Michael Janik

Electrochemical conversion of biomass-derived species to chemicals and fuels 

Aqueous electrochemistry represents a synthetic platform for rearrangements involving H or O atoms under ambient conditions. The electrochemical environment can alter product distributions and efficiencies in comparison to analogous thermochemical routes. Moreover, driving reactions with electric potential can be particularly advantageous when large, sensible heats associated with solvents hamper the efficiency of utilizing temperature.  Conversion of biomass-derived molecules, such as furfural, are especially interesting for electrochemical conversions as these reactions combine hydrogenation and oxidation, and offer the ability to tune the relative rates of conversion paths that involve differences in the number of electrons involved.  In this REU project, students will apply computational chemistry techniques to investigate the electrocatalytic conversion of biomass-derived species on late transition metals.  Students will learn to interact with high-performance computing resources and will gain experience in computational chemistry and electrochemistry.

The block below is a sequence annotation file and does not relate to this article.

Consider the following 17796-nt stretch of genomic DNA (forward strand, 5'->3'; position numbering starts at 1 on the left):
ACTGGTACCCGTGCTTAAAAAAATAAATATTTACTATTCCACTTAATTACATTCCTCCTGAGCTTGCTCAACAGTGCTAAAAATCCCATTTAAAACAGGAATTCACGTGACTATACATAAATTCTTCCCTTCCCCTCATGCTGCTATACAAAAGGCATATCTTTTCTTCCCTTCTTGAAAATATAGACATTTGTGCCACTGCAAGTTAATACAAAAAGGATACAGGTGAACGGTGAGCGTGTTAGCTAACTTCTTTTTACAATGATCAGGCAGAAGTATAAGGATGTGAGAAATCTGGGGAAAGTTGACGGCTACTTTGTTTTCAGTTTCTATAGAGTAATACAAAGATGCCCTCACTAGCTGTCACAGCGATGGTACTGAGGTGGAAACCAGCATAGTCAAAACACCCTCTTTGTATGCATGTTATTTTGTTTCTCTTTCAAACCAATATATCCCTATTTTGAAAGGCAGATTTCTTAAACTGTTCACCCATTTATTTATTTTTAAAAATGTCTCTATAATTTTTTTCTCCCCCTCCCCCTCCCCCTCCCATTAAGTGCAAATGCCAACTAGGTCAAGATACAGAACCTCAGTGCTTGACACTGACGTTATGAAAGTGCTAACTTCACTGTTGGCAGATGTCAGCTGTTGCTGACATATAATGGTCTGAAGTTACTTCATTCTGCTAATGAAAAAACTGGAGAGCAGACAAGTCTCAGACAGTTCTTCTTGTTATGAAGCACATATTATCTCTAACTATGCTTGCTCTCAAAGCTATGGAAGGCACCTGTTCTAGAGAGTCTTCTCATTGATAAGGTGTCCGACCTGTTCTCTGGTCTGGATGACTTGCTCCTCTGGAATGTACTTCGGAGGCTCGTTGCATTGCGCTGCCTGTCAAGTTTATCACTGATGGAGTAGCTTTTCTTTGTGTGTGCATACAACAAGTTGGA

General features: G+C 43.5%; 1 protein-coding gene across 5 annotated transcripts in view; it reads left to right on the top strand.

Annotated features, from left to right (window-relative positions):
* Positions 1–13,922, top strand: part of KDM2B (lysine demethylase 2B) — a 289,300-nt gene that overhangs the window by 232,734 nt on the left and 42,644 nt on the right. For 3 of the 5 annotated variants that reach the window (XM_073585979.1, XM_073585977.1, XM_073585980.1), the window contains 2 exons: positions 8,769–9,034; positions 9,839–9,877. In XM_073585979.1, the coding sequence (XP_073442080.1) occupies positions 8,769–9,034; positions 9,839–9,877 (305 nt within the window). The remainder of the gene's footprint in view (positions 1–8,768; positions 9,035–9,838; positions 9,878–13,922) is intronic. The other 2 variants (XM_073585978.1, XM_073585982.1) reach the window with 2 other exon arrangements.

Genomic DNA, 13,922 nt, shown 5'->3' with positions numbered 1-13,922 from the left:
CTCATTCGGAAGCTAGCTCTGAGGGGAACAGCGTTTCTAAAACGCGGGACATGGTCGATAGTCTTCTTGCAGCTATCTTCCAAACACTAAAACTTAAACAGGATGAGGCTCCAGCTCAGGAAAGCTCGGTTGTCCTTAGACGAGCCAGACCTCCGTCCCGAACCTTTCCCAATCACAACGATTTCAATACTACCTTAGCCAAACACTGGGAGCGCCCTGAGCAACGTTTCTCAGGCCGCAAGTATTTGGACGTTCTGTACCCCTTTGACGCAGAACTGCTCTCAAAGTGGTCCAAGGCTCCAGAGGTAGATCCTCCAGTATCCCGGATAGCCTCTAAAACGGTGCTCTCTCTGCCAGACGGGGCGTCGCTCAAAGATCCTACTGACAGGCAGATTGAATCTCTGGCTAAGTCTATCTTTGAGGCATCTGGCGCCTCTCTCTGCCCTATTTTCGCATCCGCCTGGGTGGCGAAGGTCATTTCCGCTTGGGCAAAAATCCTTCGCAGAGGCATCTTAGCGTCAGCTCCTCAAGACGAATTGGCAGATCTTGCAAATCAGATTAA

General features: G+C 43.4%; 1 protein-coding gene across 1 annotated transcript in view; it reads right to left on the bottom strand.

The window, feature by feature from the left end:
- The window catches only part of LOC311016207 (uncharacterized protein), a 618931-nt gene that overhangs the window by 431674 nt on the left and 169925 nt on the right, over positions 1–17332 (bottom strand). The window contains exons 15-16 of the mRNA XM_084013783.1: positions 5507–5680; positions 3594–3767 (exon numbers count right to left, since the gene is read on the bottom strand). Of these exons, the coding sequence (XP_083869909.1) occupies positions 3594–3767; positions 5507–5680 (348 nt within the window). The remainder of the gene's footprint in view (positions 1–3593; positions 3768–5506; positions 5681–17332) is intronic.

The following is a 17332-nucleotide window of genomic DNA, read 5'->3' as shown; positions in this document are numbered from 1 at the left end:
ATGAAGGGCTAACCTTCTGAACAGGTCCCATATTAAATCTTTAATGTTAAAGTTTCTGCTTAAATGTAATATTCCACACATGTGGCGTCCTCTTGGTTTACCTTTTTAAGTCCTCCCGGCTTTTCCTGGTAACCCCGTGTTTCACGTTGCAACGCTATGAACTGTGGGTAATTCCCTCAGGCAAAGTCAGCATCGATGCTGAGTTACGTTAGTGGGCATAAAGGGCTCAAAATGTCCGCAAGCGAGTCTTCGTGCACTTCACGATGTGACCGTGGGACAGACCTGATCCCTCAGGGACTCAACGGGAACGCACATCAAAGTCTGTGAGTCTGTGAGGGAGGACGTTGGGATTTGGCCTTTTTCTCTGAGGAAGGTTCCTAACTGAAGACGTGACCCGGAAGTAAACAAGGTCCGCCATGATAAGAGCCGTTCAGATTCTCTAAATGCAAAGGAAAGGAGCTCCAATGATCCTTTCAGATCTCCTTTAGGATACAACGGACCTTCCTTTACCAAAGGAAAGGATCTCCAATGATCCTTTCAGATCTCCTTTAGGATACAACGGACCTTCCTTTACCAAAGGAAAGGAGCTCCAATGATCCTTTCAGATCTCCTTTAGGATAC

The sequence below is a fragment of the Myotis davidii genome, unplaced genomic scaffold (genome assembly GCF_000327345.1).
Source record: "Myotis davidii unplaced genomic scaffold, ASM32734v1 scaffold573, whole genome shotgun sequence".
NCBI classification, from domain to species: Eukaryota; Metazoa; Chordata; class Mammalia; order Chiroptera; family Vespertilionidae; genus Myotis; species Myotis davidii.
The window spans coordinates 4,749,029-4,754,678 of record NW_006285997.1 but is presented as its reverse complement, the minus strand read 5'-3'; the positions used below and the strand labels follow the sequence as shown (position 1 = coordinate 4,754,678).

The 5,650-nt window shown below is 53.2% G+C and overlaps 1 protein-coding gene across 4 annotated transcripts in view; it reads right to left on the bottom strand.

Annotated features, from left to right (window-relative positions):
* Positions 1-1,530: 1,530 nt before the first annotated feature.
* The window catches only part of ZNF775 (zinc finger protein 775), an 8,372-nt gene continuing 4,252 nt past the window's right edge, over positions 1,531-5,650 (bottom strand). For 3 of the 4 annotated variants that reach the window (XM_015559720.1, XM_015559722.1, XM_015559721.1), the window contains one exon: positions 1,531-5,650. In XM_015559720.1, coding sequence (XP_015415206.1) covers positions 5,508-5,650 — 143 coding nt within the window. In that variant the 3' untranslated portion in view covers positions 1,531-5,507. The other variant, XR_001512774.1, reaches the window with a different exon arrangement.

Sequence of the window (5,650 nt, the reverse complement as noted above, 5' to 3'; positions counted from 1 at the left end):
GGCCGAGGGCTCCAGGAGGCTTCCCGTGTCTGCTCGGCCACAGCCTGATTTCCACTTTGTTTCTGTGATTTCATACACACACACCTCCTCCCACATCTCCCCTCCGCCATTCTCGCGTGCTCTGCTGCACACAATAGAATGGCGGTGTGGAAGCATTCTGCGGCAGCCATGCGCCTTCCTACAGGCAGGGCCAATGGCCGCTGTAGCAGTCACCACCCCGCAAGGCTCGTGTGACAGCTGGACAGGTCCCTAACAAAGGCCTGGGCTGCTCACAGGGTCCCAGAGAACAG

graphic of arrangement of hydrogen and oxygen atoms

Peptide-facilitated electrocatalysts for the reduction of nitrogen to ammonia

1-2% of all energy used worldwide is expended synthesizing ammonia from nitrogen. The energy intensity of the current Haber-Bosch process results from the high temperature and pressure operation needed to facilitate the catalytic activation of the relatively inert N2 molecule.  We are examining an electrochemical process that could use renewable electricity to drive the reduction of N2 to NH3 at ambient conditions.  This summer project will use computational chemistry techniques to investigate how short amino acid sequences tethered to a transition metal catalyst could accelerate the reduction of nitrogen.  Students will learn to interact with high-performance computing resources and will gain experience in computational chemistry and electrochemistry.

Faculty Research Links



Contact Information

Manish Kumar, Ph.D.
Assistant Professor of Chemical Engineering
REU Program Coordinator
mxk64@psu.edu
814-865-7519

Esther Gomez, Ph.D.
Assistant Professor of Chemical Engineering
REU Program Coordinator
ewg10@psu.edu
814-867-4732

apply now
 

About

The Penn State Department of Chemical Engineering, established in 1948, is recognized as one of the largest and most influential chemical engineering departments in the nation.

The department is built upon the fundamentals of academic integrity, innovation in research, and commitment to the advancement of industry.

Department of Chemical Engineering

119 Greenberg Complex

The Pennsylvania State University

University Park, PA 16802-4400

Phone: 814-865-2574